Tag Archives: Belle and Sebastian

Belle and Sebastian: Girls in Peacetime Want to Dance

19 Dec

With Girls in Peacetime Want to Dance, Belle and Sebastian take a pointed step towards having noticeable bass and drum layers, although sadly it is not a big one: the pair of black platform shoes this wispy, pastel-coloured band has put on is not quite enough to quell the sense that the music is floating away.

Opening track “Nobody’s Empire” exemplifies this perfectly: its driving bass drum beat is emotive, but simultaneously disappointing for how rousing it could be with just a slight shift in mixing (I’ve tried boosting the bass on my end, to little avail).

It’s a particular pity, because “Nobody’s Empire” is one of B&S’s rawest, realest songs to date. The lyrics relate Murdoch’s battle with Chronic Fatigue Syndrome, couched in poignantly optimistic melody with rallying choral backing.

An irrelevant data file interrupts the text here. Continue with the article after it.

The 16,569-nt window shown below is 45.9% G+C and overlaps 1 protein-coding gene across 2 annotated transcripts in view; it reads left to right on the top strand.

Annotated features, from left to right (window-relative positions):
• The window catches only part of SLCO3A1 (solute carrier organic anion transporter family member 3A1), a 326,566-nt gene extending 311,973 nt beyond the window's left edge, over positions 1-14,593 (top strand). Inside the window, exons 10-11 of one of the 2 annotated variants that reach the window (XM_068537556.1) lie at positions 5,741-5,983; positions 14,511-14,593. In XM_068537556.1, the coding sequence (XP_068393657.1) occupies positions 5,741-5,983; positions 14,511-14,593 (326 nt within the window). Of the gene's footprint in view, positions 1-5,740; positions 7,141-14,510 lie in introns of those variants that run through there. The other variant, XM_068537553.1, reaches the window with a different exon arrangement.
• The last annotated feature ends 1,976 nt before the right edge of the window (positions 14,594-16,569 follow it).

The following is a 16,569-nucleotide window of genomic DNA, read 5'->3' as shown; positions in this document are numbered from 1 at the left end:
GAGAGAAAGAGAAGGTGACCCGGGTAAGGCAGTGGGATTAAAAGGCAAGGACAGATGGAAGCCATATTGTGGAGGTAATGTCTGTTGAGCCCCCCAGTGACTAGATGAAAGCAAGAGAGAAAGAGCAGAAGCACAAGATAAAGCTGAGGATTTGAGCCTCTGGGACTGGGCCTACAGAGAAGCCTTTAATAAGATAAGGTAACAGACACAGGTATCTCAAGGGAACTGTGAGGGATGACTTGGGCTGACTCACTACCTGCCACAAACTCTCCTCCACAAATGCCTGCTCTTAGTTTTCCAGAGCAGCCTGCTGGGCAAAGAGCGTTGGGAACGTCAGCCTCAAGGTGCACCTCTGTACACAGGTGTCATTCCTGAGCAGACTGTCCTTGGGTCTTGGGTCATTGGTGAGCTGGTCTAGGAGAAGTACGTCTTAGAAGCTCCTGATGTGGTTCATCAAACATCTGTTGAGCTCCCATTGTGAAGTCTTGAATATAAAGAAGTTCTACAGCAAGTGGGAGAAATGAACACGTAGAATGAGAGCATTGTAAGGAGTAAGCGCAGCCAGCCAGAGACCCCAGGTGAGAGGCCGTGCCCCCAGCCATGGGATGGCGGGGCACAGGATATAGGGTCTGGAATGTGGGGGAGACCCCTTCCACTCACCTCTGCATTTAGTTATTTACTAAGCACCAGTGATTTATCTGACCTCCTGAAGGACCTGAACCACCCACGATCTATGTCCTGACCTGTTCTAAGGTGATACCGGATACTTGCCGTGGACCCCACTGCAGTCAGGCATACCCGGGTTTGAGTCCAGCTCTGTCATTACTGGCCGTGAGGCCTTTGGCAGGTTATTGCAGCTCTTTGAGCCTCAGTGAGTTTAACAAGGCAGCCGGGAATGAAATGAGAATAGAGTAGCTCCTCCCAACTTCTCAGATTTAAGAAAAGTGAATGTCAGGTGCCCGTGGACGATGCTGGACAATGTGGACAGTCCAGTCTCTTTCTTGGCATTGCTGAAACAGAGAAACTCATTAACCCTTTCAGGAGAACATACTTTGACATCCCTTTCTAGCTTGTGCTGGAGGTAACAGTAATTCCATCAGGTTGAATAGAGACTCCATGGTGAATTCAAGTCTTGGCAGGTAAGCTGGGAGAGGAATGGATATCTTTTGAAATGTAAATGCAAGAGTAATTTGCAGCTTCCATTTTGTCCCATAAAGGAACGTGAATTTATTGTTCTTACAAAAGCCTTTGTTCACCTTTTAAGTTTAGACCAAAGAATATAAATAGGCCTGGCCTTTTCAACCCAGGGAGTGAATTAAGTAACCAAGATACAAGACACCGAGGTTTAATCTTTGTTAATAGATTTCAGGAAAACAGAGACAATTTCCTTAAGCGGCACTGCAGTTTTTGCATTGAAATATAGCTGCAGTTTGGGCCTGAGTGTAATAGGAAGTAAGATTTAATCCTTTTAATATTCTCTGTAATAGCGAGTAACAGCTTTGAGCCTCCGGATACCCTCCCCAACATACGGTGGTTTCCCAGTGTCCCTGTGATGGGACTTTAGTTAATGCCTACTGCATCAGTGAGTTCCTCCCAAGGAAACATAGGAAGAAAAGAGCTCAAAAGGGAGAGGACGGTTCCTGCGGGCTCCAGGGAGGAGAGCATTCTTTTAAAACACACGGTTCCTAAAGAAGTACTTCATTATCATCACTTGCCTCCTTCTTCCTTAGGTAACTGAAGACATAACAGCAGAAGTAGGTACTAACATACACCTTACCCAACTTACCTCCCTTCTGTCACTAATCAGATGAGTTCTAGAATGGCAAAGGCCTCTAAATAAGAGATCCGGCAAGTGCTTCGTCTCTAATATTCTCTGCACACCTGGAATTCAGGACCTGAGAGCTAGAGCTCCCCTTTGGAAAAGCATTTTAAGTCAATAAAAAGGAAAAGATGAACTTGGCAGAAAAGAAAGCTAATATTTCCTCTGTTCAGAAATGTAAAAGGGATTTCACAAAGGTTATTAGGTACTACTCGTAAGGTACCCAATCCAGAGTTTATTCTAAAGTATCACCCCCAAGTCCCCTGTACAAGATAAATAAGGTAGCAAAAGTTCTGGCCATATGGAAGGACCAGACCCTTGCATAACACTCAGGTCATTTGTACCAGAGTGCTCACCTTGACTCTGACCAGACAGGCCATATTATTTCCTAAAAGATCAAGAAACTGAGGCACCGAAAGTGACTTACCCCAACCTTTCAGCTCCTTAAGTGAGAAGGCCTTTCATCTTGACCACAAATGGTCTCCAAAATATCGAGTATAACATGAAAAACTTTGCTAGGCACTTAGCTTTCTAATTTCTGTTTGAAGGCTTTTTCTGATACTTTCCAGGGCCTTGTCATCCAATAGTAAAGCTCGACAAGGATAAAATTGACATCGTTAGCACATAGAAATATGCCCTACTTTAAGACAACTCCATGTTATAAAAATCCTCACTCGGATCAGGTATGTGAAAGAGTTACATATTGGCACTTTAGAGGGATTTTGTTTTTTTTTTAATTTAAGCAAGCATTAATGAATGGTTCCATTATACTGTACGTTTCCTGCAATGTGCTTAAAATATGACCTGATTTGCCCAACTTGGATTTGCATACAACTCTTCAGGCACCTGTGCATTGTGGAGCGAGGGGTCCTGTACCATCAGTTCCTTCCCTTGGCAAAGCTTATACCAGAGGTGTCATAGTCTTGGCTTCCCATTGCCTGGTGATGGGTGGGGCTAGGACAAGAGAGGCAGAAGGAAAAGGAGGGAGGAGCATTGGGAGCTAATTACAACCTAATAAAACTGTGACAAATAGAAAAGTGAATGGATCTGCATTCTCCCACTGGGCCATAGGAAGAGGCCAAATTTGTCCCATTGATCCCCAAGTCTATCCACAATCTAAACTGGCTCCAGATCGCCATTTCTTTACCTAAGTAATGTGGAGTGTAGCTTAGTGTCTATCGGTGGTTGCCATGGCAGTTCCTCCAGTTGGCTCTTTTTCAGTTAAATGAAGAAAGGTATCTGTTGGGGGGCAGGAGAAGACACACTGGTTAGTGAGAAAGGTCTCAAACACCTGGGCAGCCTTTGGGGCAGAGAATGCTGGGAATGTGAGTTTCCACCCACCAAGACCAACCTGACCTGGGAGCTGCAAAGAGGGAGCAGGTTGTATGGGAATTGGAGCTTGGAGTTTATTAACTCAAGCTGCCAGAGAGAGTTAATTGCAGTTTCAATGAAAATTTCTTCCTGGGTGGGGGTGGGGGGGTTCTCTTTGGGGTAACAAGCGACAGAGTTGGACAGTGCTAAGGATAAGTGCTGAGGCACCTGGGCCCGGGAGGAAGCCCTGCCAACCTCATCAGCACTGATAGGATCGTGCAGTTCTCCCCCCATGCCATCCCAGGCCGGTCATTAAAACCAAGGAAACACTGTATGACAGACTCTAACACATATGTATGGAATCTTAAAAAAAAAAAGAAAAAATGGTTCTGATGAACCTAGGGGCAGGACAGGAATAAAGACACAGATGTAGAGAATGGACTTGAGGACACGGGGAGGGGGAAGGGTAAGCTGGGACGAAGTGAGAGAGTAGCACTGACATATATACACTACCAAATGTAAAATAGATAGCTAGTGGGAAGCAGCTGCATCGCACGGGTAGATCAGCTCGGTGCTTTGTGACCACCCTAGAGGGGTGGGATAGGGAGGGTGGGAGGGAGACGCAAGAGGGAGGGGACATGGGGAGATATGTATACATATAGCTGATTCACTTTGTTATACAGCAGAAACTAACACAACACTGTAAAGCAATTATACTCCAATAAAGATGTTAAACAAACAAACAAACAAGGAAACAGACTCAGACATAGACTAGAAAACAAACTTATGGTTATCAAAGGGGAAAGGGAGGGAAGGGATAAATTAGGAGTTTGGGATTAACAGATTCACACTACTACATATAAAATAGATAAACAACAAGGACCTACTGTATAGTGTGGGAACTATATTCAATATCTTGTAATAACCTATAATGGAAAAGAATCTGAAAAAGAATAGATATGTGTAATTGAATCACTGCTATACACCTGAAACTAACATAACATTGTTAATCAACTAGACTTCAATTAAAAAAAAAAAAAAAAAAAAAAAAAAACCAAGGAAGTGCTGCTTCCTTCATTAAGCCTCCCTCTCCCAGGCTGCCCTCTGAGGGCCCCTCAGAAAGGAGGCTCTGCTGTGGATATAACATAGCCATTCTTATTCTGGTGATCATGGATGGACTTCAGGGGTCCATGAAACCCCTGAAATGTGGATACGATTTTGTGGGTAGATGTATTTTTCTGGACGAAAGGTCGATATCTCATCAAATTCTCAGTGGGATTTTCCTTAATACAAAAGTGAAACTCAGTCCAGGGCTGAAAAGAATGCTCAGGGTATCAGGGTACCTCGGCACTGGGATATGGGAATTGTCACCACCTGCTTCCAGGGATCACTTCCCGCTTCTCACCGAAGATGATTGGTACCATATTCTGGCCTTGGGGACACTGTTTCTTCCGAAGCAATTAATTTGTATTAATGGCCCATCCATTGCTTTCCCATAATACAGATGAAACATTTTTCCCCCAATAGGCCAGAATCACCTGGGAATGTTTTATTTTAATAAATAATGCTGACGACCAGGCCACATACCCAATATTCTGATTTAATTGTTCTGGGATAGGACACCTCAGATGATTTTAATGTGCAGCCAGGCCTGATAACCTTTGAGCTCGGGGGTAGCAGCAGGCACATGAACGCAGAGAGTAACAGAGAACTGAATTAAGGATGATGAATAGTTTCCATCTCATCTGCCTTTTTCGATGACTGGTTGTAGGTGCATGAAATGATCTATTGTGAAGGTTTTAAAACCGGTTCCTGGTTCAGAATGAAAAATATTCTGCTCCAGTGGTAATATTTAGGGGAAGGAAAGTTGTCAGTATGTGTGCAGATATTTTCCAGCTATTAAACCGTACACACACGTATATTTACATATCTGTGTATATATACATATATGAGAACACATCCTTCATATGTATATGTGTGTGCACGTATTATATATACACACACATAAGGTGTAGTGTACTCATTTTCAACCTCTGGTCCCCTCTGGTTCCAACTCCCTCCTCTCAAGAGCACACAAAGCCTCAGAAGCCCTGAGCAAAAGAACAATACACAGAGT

The album at large (not for the first time in B&S’s discography) makes some poetic and important statements about mental illness, for example in “Play for Today”:

She’s got a friend
An ugly monster that will eat your face
She hides a crime
A hefty catalog of wasted time
She’s got a friend
A lonely monster that will prey on you

Yet it is “Allie” that more potently encapsulates undercurrents in Belle and Sebastian that make me uneasy with this album as a whole:

When there’s bombs in the middle east, you want to hurt yourself
When there’s knives in the city streets, you want to end yourself
When there’s fun in your mother’s house, you want to cry yourself to sleep

This channeling of vague (or at least vaguely-communicated) awareness of others’ unknown hardships back into one’s own, more privileged, pain, is similarly reflected in the decision to feature visual references to armed conflict in the album’s cover art.

girls in peacetime want to dance

Frankly, I’m getting tired of white indie bands (from white-led countries, no less) appropriating experiences that are not their own to add edge to their self-expression or flair to a love song.

For these reasons I won’t stand behind Girls in Peacetime Want to Dance as one of this year’s great indie albums, even if it does have some captivating tracks.